In my evaluation of the machine I was slightly uncomfortable with the stated accuracy of the machine and to a lesser extent the way in which the machine is constructed. The machine’s accuracy is adequate for current parts but it has no room for the feature shrink in packages occurring now. A while ago, everything was dip packaged and pin pitch was 2.5mm. Then everything was leaded surface mount. Now lots of new parts are only available in leadless surface mount and ball grid (or chip scale) packages. Currently the ball pitch is already down to 0.4mm and t is likely to shrink in the future. 0.4mm is the limit of the 7722. Also, the 7722 is an open loop machine. Positioning takes place by counting pulses after a reference was established, the gantry position is not measured. The reference is found by bringing the part over an up-looking camera and doing a pattern match to a known good position of a part on the nozzle. The nozzle (and gantry) is then moved to the desired position and the part is placed on the PCB and held in place by the solder paste. In any well designed machine the movement does not miss steps after the alignment and if the part does not move on the nozzle the only error is the positional error inside the step. This may appear to be negligible but in practice it depends on exactly where the motor is commanded to stop and the speed at which the motor slows down. Friction, bending and stretching and temperature effects all add to the complexities. That is why the accuracy is not equal to the resolution. The stated resolution of the machine is much better than the accuracy.
My second reservation about the machine is the construction using Aluminium profiles. When stiffness matters this is not the best way to build the frame. No doubt the machine meets its accuracy when it is new but I don’t know how it will age. Secondary things that I took into consideration was the design of the feeders. The feeder design is ‘classic’. It has an indexing mechanism and can advance the tape quite precisely and quickly. The feeder is a mechanical design. I can’t remember if the machine had an option for ‘smart’ feeders but the default feeder for the LE40 is smart. A ‘smart’ feeder has an electrical interface to the machine and it can be identified by the machine to verify that it is in place. Smart feeders also maintain a count of the parts used making inventory tracking easier.
The LE40V was the winner. The machine base is welded steel and the motion is closed loop in the sense that the actual gantry position is measured using linear encoders. This gives me confidence that the long term accuracy will be the same as the ‘factory’ accuracy. The other major factor influencing my choice was that DDM Novastar gave me access to the manuals before purchase and the manuals are complete, legible and in good English. They even contain circuit diagrams of the machine. From the manuals I recognized the motion controller used in the machine as a controller made by Galil. I have first hand experience using their controllers in motion systems and they are used wherever high quality motion control is required. My current machine uses trapezoidal profiles for the motion and the jerk is not welcome. S-curve motion is definitely not a luxury.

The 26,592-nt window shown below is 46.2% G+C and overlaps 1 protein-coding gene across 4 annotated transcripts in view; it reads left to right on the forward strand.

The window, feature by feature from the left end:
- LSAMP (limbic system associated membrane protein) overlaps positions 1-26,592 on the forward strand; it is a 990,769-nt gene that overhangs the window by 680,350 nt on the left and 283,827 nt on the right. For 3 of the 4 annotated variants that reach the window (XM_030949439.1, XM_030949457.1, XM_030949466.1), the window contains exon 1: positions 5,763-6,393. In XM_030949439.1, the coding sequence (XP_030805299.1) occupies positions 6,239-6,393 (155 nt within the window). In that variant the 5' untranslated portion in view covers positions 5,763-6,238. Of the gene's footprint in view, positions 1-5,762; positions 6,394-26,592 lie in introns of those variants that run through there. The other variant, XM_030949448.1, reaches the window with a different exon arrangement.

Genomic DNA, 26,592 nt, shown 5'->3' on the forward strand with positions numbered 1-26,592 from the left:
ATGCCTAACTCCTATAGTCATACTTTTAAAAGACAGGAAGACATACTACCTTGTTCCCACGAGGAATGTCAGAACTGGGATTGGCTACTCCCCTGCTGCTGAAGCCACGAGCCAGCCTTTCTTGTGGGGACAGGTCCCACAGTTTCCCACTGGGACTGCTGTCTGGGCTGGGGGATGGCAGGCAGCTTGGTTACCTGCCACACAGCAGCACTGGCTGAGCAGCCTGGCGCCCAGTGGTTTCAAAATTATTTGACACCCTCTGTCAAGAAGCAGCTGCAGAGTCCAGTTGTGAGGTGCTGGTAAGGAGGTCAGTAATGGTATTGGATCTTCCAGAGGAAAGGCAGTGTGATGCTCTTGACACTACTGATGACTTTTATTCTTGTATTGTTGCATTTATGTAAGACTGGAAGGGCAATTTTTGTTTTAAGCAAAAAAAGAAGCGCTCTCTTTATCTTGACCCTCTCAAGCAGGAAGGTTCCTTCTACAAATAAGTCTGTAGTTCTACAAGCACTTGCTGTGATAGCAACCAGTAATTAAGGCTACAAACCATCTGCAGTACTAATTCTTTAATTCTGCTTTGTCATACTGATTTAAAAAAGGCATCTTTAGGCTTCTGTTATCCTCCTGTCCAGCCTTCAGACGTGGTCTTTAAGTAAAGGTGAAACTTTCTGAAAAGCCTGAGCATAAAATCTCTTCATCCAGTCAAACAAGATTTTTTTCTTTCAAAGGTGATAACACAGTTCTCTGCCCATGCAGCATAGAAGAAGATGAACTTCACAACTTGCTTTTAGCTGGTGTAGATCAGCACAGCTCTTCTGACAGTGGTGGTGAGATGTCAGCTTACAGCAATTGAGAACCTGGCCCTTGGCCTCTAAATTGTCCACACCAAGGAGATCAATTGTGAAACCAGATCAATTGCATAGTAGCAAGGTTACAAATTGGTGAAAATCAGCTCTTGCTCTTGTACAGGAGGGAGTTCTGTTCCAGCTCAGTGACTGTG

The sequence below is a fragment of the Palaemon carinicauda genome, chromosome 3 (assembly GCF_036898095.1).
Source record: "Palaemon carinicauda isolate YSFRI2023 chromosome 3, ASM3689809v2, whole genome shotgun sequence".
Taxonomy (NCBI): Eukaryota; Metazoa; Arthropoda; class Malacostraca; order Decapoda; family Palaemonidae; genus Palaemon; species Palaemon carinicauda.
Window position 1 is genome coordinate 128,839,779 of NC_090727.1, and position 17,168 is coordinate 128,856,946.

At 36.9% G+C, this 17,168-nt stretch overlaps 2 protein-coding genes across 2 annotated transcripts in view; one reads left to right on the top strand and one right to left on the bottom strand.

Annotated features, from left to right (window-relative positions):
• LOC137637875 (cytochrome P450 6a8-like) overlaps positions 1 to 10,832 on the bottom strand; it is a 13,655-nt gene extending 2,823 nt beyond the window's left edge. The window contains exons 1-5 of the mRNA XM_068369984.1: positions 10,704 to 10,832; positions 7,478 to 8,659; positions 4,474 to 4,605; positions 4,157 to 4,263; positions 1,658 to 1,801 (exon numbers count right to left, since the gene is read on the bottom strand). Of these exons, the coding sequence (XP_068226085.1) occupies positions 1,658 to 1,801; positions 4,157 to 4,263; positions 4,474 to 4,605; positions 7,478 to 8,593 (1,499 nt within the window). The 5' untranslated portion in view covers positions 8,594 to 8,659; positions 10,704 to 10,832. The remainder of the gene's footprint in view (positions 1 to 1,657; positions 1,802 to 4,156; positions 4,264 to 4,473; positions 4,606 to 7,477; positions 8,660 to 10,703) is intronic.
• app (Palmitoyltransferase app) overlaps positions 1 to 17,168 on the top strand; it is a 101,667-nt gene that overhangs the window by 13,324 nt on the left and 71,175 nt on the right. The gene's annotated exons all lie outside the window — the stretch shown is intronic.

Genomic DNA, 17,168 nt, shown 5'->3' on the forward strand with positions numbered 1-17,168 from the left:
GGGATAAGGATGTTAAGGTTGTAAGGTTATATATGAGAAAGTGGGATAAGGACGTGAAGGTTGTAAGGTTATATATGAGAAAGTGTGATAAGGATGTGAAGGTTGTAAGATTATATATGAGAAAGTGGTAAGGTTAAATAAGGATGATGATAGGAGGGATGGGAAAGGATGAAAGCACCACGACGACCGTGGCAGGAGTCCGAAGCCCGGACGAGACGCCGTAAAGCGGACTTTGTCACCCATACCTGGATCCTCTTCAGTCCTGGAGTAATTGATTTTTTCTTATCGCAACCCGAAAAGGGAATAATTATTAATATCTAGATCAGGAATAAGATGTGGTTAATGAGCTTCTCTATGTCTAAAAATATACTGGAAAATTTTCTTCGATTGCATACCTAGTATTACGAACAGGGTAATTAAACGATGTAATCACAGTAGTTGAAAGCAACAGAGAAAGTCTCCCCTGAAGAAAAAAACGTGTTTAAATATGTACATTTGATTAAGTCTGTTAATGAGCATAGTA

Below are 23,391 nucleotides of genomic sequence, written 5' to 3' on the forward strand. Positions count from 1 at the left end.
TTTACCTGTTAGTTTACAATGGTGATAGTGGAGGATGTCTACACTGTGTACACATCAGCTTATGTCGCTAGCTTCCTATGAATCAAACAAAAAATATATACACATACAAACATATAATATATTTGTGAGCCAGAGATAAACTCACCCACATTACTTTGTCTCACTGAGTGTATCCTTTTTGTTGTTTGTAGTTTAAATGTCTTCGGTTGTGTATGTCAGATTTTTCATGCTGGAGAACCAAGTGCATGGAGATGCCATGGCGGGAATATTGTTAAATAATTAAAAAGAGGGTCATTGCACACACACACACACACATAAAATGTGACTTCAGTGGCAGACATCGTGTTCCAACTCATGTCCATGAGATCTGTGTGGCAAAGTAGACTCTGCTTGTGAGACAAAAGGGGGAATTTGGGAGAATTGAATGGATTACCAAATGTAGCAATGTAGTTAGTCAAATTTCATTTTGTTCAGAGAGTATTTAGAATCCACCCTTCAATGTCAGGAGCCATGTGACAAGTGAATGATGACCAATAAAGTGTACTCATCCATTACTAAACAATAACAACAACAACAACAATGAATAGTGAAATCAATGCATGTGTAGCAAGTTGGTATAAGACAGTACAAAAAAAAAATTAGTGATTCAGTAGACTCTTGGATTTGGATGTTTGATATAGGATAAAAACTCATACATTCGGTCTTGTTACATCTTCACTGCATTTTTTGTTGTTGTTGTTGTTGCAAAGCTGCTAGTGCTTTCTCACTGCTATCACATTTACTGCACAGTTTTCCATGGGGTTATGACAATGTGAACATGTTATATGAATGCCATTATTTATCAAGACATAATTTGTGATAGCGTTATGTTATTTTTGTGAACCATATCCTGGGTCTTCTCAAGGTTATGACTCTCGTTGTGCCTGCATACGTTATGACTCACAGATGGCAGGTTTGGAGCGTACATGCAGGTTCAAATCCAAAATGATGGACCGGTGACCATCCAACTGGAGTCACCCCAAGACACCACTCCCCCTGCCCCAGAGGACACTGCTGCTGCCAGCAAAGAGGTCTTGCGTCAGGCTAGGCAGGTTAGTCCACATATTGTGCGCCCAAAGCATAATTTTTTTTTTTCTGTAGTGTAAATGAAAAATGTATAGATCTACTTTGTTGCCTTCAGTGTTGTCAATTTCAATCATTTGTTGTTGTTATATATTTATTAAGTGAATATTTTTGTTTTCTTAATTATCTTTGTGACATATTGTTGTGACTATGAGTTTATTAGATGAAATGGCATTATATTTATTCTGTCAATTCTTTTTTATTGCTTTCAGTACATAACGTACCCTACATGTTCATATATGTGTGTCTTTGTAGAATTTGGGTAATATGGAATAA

The price of feeders are also a consideration. Very often you spend as much in feeders as on the machine. The LE40 has a very clever bank feeder for 8mm tapes. 8mm tapes are by far the most common size and you can never have enough of them. The bank feeder is a ‘single’ feeder for 12 8mm tapes and it costs less than a 5 individual 8mm feeders. Since I have existing products I knew from the beginning that I need more than 12 8mm feeders and this is an economical solution. The prices for the LE40 feeders are comparable to the feeders for the 7722 but they are smart feeders. Even though the initial price for the LE40 was higher than the 7722 by the time I factored in the price for the feeders, and external PC and a compressor, the LE40 ended up at roughly the same price.
As they say in the movies, watch this space. I will provide pictures and details of my experience with the machine.
Our old and clunky pick and place machine can’t keep up with demand for some of the modules we sell. The current machine was bought second hand from someone who had stopped using it. When the machine arrived here there were some difficulties with the software and I had the software and machine upgraded by the manufacturer. This solved most of the problems.
Nothing lasts forever and the pick and place machine is no exception. There is nothing physically wrong with the machine and it still works. The vision system is ok but the component picking is not completely reliable and this causes the tape to jam. Sometimes a component is dropped near the tape or on top of a neighboring tape. The component then get trapped in the small spaces in the tape and this causes the machine to stop and wait for a manual intervention. The LS1 level shifter sells well and it has small margins. To manufacture it economically it has to be made in panels. There are enough components on a panel so that the machine jams on nearly every panel.
The vision system is optimized for small parts and this causes issues with bigger parts. When a part is picked up and moved to the up looking camera the vision alignment must find the part somewhere in the picture in order to align it. When using a parts larger than 144 pin QFP the part nearly fills the frame. The vision system fails to align the part if any piece of it is outside the frame. This is limiting the size of parts that we can use in our designs. Watch this space for more news on our adventure in surface mount assembly.